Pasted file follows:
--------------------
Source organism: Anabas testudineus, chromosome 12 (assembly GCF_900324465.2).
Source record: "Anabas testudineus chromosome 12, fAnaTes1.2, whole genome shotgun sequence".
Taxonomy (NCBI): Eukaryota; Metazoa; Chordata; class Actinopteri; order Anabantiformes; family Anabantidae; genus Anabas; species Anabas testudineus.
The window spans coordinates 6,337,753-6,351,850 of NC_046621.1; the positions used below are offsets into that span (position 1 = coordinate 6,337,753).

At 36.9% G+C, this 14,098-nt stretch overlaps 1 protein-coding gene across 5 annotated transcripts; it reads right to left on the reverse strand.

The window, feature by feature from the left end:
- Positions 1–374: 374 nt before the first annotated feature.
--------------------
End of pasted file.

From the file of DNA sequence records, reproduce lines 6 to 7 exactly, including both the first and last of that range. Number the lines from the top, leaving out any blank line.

The window, feature by feature from the left end:
- Positions 1–374: 374 nt before the first annotated feature.